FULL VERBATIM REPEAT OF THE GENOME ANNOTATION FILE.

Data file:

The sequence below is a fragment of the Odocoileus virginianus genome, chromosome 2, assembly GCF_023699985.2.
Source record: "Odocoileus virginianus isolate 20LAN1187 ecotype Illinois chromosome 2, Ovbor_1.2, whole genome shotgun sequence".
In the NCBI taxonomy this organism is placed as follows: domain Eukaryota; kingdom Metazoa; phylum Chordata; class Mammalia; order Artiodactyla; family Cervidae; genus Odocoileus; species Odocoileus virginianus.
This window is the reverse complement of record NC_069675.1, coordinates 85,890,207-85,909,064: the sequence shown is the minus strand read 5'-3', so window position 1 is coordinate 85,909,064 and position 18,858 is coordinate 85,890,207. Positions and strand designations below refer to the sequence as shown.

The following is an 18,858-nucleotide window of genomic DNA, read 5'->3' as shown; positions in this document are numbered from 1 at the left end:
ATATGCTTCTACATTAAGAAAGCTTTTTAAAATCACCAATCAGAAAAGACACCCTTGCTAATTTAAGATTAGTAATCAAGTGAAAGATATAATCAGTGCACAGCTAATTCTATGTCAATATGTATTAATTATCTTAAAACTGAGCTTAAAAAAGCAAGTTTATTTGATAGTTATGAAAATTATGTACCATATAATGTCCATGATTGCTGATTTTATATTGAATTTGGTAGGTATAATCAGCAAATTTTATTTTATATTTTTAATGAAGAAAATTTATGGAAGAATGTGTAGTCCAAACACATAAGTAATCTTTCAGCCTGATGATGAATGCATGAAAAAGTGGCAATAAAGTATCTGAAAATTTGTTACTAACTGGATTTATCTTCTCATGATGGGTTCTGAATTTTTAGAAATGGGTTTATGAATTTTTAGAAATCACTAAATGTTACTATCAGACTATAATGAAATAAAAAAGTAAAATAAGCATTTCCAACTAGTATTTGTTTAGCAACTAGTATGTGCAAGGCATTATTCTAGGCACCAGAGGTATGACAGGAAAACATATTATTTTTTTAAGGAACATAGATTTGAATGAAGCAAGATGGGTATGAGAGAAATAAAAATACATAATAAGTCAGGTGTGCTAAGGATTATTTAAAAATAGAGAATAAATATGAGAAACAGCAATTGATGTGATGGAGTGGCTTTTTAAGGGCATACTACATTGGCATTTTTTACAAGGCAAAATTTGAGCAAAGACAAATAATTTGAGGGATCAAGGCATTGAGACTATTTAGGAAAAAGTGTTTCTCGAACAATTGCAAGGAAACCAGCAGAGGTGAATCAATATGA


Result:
The sequence below is a fragment of the Odocoileus virginianus genome, chromosome 2, assembly GCF_023699985.2.
Source record: "Odocoileus virginianus isolate 20LAN1187 ecotype Illinois chromosome 2, Ovbor_1.2, whole genome shotgun sequence".
In the NCBI taxonomy this organism is placed as follows: domain Eukaryota; kingdom Metazoa; phylum Chordata; class Mammalia; order Artiodactyla; family Cervidae; genus Odocoileus; species Odocoileus virginianus.
This window is the reverse complement of record NC_069675.1, coordinates 85,890,207-85,909,064: the sequence shown is the minus strand read 5'-3', so window position 1 is coordinate 85,909,064 and position 18,858 is coordinate 85,890,207. Positions and strand designations below refer to the sequence as shown.

The following is an 18,858-nucleotide window of genomic DNA, read 5'->3' as shown; positions in this document are numbered from 1 at the left end:
ATATGCTTCTACATTAAGAAAGCTTTTTAAAATCACCAATCAGAAAAGACACCCTTGCTAATTTAAGATTAGTAATCAAGTGAAAGATATAATCAGTGCACAGCTAATTCTATGTCAATATGTATTAATTATCTTAAAACTGAGCTTAAAAAAGCAAGTTTATTTGATAGTTATGAAAATTATGTACCATATAATGTCCATGATTGCTGATTTTATATTGAATTTGGTAGGTATAATCAGCAAATTTTATTTTATATTTTTAATGAAGAAAATTTATGGAAGAATGTGTAGTCCAAACACATAAGTAATCTTTCAGCCTGATGATGAATGCATGAAAAAGTGGCAATAAAGTATCTGAAAATTTGTTACTAACTGGATTTATCTTCTCATGATGGGTTCTGAATTTTTAGAAATGGGTTTATGAATTTTTAGAAATCACTAAATGTTACTATCAGACTATAATGAAATAAAAAAGTAAAATAAGCATTTCCAACTAGTATTTGTTTAGCAACTAGTATGTGCAAGGCATTATTCTAGGCACCAGAGGTATGACAGGAAAACATATTATTTTTTTAAGGAACATAGATTTGAATGAAGCAAGATGGGTATGAGAGAAATAAAAATACATAATAAGTCAGGTGTGCTAAGGATTATTTAAAAATAGAGAATAAATATGAGAAACAGCAATTGATGTGATGGAGTGGCTTTTTAAGGGCATACTACATTGGCATTTTTTACAAGGCAAAATTTGAGCAAAGACAAATAATTTGAGGGATCAAGGCATTGAGACTATTTAGGAAAAAGTGTTTCTCGAACAATTGCAAGGAAACCAGCAGAGGTGAATCAATATGA